Featuring: Andrea Bruce, Bryan Denton, Kiana Hayeri, Chris Hondros, Meridith Kohut, and Tamara Merino
Presented byThe Chris Hondros Fund
Curated byTodd Heisler and Christina Piaia
Part of a photojournalist’s work is to visually report the struggles and successes of a complicated world. They see the range of human emotion, from joy and jubilation, to conflict and devastation, and bearing witness to such powerful intimacy is an incredible responsibility.
In their reporting, photojournalists confront stories, communities, and issues that have the ability to make them question the world around them. A Persisting Witness reflects on the times these photojournalists faced challenges or risks on assignment, leading them to a profound change in how they understand the issues they cover.
The Chris Hondros Fund (CHF) has awarded these photojournalists for their work documenting stories that bring shared, human experiences into the public eye with a compassionate lens. As attacks on the press intensify at an alarming rate, CHF believes more than ever in supporting photojournalists who remain diligent and continue to report on issues critical to our world, inform the public, and defend press freedom.
A Persisting Witness hopes to show the vital role photojournalists play, often at great personal risk, in securing our access to stories that might go otherwise unnoticed, or unreported.
Andrea Bruce is an award-winning documentary photographer whose work focuses on people living in the aftermath of war. She concentrates on the social issues that are sometimes ignored, and often ignited in war’s wake. (Inaugural Chris Hondros Fund Awardee, 2012)
Bryan Denton is an award-winning independent photojournalist based between New Dehli, India, and Beirut, Lebanon. He is a contributing photographer with The New York Times, where his work has focused on conflict, humanitarian issues, and political transition in the Middle East, Africa, and Asia. (Chris Hondros Fund Awardee, 2016)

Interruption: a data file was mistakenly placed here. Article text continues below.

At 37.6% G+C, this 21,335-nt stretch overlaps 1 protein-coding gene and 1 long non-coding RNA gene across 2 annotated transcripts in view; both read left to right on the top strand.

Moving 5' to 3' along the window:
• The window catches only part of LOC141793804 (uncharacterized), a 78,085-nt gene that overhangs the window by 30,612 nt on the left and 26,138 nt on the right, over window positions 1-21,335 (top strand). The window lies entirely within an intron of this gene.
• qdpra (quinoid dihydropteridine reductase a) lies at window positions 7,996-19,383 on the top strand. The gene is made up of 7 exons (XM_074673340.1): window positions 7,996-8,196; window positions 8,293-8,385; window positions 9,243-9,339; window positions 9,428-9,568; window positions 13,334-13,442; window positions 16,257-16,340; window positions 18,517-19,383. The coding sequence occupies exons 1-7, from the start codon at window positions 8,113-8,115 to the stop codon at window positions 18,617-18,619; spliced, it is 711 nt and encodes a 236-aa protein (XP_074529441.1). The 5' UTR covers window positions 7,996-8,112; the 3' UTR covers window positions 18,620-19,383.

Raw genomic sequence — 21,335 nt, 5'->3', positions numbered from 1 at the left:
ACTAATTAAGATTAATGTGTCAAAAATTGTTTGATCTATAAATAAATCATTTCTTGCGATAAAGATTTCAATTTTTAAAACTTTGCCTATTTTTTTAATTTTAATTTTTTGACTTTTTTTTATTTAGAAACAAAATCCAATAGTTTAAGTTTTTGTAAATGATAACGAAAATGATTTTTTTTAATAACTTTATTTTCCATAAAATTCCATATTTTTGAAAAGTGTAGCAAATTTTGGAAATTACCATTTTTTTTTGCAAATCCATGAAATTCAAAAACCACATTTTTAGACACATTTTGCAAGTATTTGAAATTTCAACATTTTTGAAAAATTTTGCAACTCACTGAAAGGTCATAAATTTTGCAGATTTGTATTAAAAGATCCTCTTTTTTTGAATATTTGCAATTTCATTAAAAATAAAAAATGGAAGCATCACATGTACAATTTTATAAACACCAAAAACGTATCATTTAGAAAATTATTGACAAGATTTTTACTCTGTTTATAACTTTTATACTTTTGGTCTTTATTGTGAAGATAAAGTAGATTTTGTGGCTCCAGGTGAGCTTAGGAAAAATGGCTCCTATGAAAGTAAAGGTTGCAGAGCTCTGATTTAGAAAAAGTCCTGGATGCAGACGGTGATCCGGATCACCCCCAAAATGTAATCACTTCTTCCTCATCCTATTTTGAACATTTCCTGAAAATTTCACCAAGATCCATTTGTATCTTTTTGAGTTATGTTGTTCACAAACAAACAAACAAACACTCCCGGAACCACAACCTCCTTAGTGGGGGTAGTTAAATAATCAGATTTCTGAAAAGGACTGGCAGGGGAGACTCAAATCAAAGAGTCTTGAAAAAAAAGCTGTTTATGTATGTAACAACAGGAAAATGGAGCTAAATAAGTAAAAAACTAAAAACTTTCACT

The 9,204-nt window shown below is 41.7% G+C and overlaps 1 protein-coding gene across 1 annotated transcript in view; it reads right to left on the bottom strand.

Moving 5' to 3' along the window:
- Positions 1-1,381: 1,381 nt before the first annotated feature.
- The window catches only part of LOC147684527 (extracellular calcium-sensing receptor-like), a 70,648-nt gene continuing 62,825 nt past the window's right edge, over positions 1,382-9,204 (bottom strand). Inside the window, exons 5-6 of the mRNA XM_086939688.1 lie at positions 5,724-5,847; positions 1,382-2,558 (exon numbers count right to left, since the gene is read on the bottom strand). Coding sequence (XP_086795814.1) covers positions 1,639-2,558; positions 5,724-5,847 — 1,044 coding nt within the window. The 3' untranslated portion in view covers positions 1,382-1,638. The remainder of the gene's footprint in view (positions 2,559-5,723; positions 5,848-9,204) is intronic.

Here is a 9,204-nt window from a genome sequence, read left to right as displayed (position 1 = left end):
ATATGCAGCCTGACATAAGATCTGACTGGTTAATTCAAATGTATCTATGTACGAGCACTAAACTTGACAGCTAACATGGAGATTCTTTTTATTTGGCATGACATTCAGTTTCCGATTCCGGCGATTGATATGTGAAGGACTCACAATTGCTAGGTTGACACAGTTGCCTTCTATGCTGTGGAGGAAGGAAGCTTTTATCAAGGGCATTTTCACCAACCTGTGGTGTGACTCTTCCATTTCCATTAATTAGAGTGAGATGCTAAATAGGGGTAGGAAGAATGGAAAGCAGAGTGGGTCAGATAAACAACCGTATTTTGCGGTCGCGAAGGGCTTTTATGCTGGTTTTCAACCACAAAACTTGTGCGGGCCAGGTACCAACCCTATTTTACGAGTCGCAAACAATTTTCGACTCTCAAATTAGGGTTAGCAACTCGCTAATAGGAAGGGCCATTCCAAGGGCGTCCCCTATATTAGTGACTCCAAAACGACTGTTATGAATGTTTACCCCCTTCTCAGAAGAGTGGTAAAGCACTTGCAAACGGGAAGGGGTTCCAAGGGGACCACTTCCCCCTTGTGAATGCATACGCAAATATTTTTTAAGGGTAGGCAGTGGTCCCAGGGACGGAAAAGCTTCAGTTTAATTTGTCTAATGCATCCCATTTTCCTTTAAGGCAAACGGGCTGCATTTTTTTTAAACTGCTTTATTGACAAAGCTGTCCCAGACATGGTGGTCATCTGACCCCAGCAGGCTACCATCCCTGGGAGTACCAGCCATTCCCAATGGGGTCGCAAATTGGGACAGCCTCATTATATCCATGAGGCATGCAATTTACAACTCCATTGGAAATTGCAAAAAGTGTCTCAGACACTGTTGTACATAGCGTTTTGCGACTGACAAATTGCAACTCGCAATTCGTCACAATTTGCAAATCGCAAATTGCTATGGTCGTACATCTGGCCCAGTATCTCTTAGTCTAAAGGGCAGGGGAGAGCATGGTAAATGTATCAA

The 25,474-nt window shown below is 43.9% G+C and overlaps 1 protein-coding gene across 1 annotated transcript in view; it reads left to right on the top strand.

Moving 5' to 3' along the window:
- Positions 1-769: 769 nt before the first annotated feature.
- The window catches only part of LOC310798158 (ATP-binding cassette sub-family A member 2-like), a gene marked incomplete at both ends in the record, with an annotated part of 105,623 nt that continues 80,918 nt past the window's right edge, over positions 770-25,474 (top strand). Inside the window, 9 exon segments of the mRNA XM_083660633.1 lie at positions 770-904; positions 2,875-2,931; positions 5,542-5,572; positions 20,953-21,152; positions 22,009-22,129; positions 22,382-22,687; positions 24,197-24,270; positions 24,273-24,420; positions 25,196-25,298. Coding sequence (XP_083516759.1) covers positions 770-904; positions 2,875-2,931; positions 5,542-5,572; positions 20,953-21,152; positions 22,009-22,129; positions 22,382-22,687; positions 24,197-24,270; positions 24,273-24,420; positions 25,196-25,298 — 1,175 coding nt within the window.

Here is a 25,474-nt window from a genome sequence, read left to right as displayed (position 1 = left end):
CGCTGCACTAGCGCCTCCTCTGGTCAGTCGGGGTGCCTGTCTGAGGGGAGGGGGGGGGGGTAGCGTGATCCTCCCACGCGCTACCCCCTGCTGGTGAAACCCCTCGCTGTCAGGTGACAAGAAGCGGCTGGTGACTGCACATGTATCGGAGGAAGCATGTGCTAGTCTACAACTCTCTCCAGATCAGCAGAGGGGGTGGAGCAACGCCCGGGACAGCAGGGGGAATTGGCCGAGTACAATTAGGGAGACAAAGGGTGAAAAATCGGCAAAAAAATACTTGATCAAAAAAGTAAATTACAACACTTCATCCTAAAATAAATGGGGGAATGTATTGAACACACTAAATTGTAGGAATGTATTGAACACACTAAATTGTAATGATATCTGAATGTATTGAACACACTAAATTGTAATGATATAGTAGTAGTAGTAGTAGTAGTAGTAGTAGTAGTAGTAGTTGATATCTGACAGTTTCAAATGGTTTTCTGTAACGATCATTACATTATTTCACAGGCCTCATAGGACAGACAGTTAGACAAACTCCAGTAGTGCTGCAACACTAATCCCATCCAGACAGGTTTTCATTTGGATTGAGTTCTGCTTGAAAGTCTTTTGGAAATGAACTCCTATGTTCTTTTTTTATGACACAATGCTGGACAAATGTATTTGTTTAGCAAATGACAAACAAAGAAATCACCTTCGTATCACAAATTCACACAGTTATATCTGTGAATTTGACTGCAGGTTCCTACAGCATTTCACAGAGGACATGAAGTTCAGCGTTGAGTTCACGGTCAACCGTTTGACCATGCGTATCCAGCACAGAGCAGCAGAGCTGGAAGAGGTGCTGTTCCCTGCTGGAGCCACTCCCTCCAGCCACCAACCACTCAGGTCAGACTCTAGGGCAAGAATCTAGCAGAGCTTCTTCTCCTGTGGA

Kiana Hayeri is an Iranian documentary photographer who focuses on migration, adolescence, and sexuality in societies dealing with oppression or conflict. (Chris Hondros Fund Awardee, 2016)
Chris Hondros (March 14, 1970—April 20, 2011) was an American Pulitzer Prize-nominated photojournalist, and staff photographer for Getty Images, who covered most of the world’s major conflicts and disasters since the late 1990s, including work in Kosovo, Afghanistan, the West Bank, Iraq, Liberia, Egypt, and Libya. Chris was killed while on assignment on April 20, 2011 in Misrata, Libya.
Meridith Kohut is an American photojournalist based in Caracas, Venezuela, where she has worked covering Latin America for the foreign press since 2007. For the past three years, she has spent nearly every day documenting the economic and humanitarian crisis in Venezuela. (Chris Hondros Fund Awardee, 2017)
Tamara Merino is an independent documentary photographer and visual storyteller based in Chile, focusing on socio-cultural issues, gender, race and migration. (Hondros Fund Fellow, 2018)
The Chris Hondros Fund was established to honor Pulitzer Prize-nominated photojournalist Chris Hondros, who covered most of the world’s conflicts since the late 1990s, including those in Kosovo, Sierra Leone, Liberia, Afghanistan, Iraq, and Libya. He was killed on April 20, 2011 while on assignment in Misurata, Libya.
The Fund seeks to continue and preserve Hondros’ distinct ability to bring a visual history of shared human experiences into the public eye. To this end, the Fund supports and advances the work of photojournalists and emerging photographers, through educational programming and grant-making.